Indian women wrestlers over the years have greatly contributed towards popularizing the mud-sport of India at international level. With their skills and talents women wrestlers like Sakshi Malik, Geeta and Babita Phogat have won medals at Olympics and Commonwealth games. However, the gender bias in our country still continued, but not now!
For the first time in the history of Varanasi, women wrestlers’ participated wrestling competition held on the Ganga river banks of Assi Ghat. The Sankat Mochan Foundation, which holds the wrestling competition every year included women category for the first time in the century. This is a win for all those women wrestlers who have faced hardships from many years to participate in the event.
The Ghats of Varanasi open their Akhadas for Women Wrestlers
While girls were once prohibited from sports such as wrestling, times have changed and women are excelling in every field now. Many women have now made the country proud by proving their mettle at both national and international levels. The movie Dangal, based on two exemplary women wrestlers—Geeta and Babita Phogat has given women wrestlers a much needed further boost. Taking inspiration from the Aamir Khan Starrer film, the Swaminath Akhada at Tulsi Ghat in Varanasi has opened its doors to female wrestlers.
Customarily, ‘Nagpanchami ‘is the day when Dangals are organised in akhadas in many parts of the country. One such event is also organized at the famous akhada of Swaminath, at Tulsi Ghat.
Recently, large crowds had swelled towards Tulsi Ghat to watch wrestlers pin each other down in the desi ‘dav-pench’ grips on the turf made of soil.
However, this time in the gathering saw more females than male spectators. Such fan frenzy was a never before seen event, on the Ghats of Varanasi for a wrestling contest.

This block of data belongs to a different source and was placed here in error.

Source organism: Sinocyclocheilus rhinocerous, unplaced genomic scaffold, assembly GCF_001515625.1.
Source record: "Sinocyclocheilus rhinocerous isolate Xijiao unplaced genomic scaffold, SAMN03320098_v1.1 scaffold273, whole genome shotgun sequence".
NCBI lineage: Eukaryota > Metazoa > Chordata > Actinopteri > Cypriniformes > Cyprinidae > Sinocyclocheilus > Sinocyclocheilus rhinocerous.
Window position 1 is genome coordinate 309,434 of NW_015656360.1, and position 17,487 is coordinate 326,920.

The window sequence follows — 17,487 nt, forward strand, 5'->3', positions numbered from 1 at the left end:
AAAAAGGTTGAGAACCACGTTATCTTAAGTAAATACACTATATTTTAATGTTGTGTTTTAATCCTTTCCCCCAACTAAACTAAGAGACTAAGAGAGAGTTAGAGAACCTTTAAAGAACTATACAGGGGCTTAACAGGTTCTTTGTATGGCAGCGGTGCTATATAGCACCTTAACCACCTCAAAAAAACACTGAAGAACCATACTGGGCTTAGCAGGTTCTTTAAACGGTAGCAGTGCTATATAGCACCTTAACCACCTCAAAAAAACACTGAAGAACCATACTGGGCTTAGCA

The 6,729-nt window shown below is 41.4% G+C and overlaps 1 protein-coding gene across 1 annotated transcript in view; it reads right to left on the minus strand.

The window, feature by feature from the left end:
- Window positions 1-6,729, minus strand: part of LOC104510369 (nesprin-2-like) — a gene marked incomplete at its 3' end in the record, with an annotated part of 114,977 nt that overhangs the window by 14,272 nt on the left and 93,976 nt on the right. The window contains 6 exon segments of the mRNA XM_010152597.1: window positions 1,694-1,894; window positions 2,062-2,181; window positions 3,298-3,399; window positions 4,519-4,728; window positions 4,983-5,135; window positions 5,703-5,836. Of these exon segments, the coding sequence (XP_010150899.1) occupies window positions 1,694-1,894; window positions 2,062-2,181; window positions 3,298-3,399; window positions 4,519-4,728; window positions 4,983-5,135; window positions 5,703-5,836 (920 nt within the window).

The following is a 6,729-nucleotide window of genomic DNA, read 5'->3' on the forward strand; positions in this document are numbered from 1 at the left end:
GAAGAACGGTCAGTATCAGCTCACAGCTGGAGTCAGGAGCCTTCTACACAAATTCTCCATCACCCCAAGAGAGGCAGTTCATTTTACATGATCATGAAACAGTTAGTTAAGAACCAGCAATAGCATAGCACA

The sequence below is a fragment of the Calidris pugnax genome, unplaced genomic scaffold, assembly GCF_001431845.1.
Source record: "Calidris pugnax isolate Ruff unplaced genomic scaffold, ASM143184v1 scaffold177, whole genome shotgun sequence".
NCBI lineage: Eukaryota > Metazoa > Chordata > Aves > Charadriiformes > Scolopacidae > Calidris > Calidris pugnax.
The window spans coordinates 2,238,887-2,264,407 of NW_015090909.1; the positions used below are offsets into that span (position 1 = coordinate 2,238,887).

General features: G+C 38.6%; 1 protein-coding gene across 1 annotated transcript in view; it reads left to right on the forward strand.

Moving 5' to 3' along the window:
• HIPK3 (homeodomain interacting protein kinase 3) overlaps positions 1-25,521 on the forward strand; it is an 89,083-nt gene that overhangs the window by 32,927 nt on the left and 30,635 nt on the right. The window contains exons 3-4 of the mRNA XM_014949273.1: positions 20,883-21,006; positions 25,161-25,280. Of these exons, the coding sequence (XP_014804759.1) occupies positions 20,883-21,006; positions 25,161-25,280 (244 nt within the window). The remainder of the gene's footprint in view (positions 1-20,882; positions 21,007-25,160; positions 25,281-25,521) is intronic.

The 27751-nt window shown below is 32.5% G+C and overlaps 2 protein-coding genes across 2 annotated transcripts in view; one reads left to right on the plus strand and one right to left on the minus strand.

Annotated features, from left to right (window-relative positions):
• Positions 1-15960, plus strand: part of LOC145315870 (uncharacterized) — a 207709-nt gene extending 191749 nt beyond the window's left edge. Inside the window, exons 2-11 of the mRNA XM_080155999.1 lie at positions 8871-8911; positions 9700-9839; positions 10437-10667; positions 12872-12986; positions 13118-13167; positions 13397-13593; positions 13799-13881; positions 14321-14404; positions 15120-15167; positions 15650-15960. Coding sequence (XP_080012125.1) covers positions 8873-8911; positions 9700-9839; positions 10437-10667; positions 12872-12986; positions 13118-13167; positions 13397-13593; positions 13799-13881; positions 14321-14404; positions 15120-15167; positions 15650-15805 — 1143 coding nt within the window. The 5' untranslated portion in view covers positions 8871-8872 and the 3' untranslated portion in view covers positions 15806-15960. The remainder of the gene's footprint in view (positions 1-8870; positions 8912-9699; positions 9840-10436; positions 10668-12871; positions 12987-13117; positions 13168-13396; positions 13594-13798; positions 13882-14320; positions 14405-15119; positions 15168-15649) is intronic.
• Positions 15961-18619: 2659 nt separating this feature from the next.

What propelled the organizers to allow Women Wrestlers?
We know some of you won’t believe this fact, but it was for the first time in 478 years that the ancient soil turf at Tulsi Ghat had allowed access to women wrestlers. According to the organiser, Sankatmochan Foundation, the credit of this change goes to Aamir Khan and his movie Dangal.
A dozen girls from the neighbouring districts of Uttar Pradesh participated in the contest, making history in Varanasi, regarded as the world’s oldest inhabited city.
Tulsi Ghat is named after the great Hindu poet of the 16th century, Tulsidas, who composed the great Indian epic, Ramcharitmanas, at Varanasi. He was the one, who started the tradition of Dangals at this bank. This famous Akhada is credited with producing several award-winning wrestlers, including Kallu Pehlwan.-- Advertisement --
How did the Women Wrestlers fare out!
The competition turned out to be a great one according to organizers. Three rounds of matches were held, with half the girls being eliminated in each round. In the end, four girls were declared as the winners by Sankatmochan Foundation.
One of the women wrestlers, who was just 10 years of age, said that, “it was amazing to wrestle at the place where my grandpa Kallu Pahlwan and his pupils practiced for years.” Apparently, she is one of the winners, who is among many girls in UP who took up wrestling after watching the movie.
The credit for breaking the gender bias and the age-old tradition is being given to Dr Vishambhar Nath Mishra. He is a professor and the ‘Mahant’ of the Sankatmochan temple in Varanasi.
“Our home in Varanasi is the place where Rani Laxmibai was born. By opening the ancient Akhada for women wrestlers, we wish to encourage girls to take forward the Laxmibai’s valour and courage,” says Dr Vijaya Nath Mishtra, the mahant’s brother and a neurologist.